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Forest botanist shares favorite memories of a cool breeze, sights and smells of autumn from the Tetons

Visitors to the the North Fork Indian Creek, Palisades District can find Greene’s mountain ash (Sorbus scopulina) and thimbleberry (Rubus parviflorus) ablaze in the fall on the Caribou-Targhee National Forest as shown in this September 2005 image. (U.S. Forest Service)

The Caribou-Targhee National Forest stretches the length of the eastern edge of Idaho and includes the western backbone of the Teton Range in Wyoming.

 

 

 

 

 

Scenic drives on North Carolina’s national forests show off fall foliage

Visitors enjoy the fall colors while taking a moment to gaze across the landscape from the Wayah Fire Tower on the Nantahala National Forest in North Carolina. (U.S. Forest Service)

As the days turn cooler, the perennial treat of fall’s panorama of spectacular colors offers many opportunities to enjoy the pageantry on the Nantahala and Pisgah National Forests in North Carolina.

 

 

 

 

Change in seasons brings fall color to Boise National Forest

A fritillary butterfly visits green rabbitbrush flowers on fields in the Boise National Forest. (Photos U.S. Forest Service/Edna Rey-Vizgirdas)

Sometime after Labor Day when the kids go back to school, I begin to notice subtle signs of fall. This can be a welcome relief after a particularly hot summer with temperatures reaching north of 100 degrees. But the days are getting markedly shorter, and I miss the lazy summer evenings spent outdoors, listening to the sounds of nature.

 

 

 

Fall colors on Alaska’s national forests offer beautiful vistas

Black cottonwood and birch accentuate the fall season along Alpine Meadows Drive in Girdwood, Alaska near the Chugach National Forest.

Ever think about fall colors in Alaska? Now’s the time with autumn foliage colors peaking from late August to early October in Alaska’s Tongass and Chugach National Forests. However, since the national forests are in the temperate part of Alaska and are dominated by coniferous trees, the colors are generally not as spectacular as the brilliant colors of interior Alaskan trees and shrubs.

 

 

 

Kids and kids at heart can enjoy making and sharing a digital leaf press

Here’s a leaf you may find on your adventure. This beautiful collection of leaves on the branch of a blackjack oak (Quercus marilandica) shows how the red coloration is revealed as the sugars of the green chlorophyll is absorbed into the tree as it prepares for the cold of winter. Photo courtesy: Larry Stritch

This time of year brings back fond childhood memories. Fall’s increasing chill and leaf-covered ground take me back to elementary school, where nature and the changing seasons served as learning material. A favorite lesson I learned was how to create a book of pressed leaves.

 

 

 

 

Share the joy of a botanist’s annual pilgrimage to the Darlingtonia Fens of the eastern Klamath Mountains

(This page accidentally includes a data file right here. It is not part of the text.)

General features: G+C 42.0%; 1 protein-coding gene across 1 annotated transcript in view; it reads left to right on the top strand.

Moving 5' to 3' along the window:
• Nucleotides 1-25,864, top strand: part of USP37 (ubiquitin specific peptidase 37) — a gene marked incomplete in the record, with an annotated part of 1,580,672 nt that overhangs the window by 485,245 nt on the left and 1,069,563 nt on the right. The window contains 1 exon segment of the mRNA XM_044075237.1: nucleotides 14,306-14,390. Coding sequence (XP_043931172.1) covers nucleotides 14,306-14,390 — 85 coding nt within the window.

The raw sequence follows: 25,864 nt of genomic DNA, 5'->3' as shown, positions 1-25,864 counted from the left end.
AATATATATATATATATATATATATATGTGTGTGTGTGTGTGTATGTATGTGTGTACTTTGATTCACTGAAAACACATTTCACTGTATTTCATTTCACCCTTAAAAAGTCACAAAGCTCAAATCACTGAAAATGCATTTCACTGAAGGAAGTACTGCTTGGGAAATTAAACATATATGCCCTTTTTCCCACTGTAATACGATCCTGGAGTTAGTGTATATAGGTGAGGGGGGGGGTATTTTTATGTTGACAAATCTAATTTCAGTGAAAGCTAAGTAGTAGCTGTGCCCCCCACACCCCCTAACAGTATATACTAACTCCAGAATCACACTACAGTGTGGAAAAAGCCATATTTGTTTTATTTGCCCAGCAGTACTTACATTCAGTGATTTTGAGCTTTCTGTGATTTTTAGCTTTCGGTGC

Sedges line the clear headwaters of Deadfall Creek in the Eddys, high peaks in the Eastern Klamath Ranges of northwestern California.

I dreaded October as a child. Growing up on the Oregon coast, October promised rain and more rain—rain on my birthday, rain on Halloween, rainy rain rain.

What a difference 300 miles and the rain shadow of a mountain range makes! October here in far northern California on the Shasta-Trinity National Forest brings me nothing but pleasure.

 

 

Forest Service wants you to get in where you fit in!

A layer of green, yellow and red leaves surround a road that winds past the birch and Sawtooth Mountains on the Superior National Forest.

Every fall, nature puts on a dazzling show across America’s great outdoors for all of us to see. Whether you’re an adventurist or someone who just likes a good road trip, national forests are the places to be this time of year.

 



Fall colors the muskeg on Alaska’s Tongass National Forest

A picture of a Dwarf dogwood (Cornus suecica) and sphagnum moss turn scarlet in the fall colors in the muskeg near Petersburg, Alaska. Photo by Karen Dillman.

Muskegs, a colloquial term for peat bogs, blanket 10 percent of the Tongass National Forest. These wetlands range in size from a few square feet to many acres. Over the ages, muskegs formed as Sphagnum mosses, rushes and sedges grew and built up spongy carpets in these very wet, almost treeless areas.

 

 

 

 

Maple syrup flow threatened

A picture of red, green, and gold maple leaves.

Forest Service research indicates that climate change will affect habitat suitability for maple trees, threatening the multimillion dollar maple syrup industry.

 

 

 

 

Consider the alpine larch in the northern Rocky Mountains

Subalpine larch is one of the last trees to be found before entering an alpine ecosystem. This landscape is dominated by subalpine larch on Temple Ridge with Prusik Peak in the background on the Okanogan-Wenatchee National Forest.

Do you think that all evergreen conifers are always evergreen? In general, that’s true but the forested landscapes of the northern Rocky Mountains offer an amazing colorful exception to this each fall with the spectacular shows of the Alpine larch (Larix lyallii).

 

 

 

Fall wildflowers are part of the fall colors parade in the east and south-central United States

Amongst the falling leaves, you might discover the frost flowers of dittany (Cunila origanoides). Its former light blue flowers have come and gone, its seed cast to the wind, but from the base of their stems you may be lucky enough to see what looks like curling ribbons of ice, one last gem of their blooming glory, a frost flower.

Fall is a wonderful time to find an amazing array of wildflowers on your national forests and grasslands. But before you venture out, take a moment for a sneak preview on the U.S. Forest Service’s Fall Colors 2013 web site for a few ideas to plan your visit.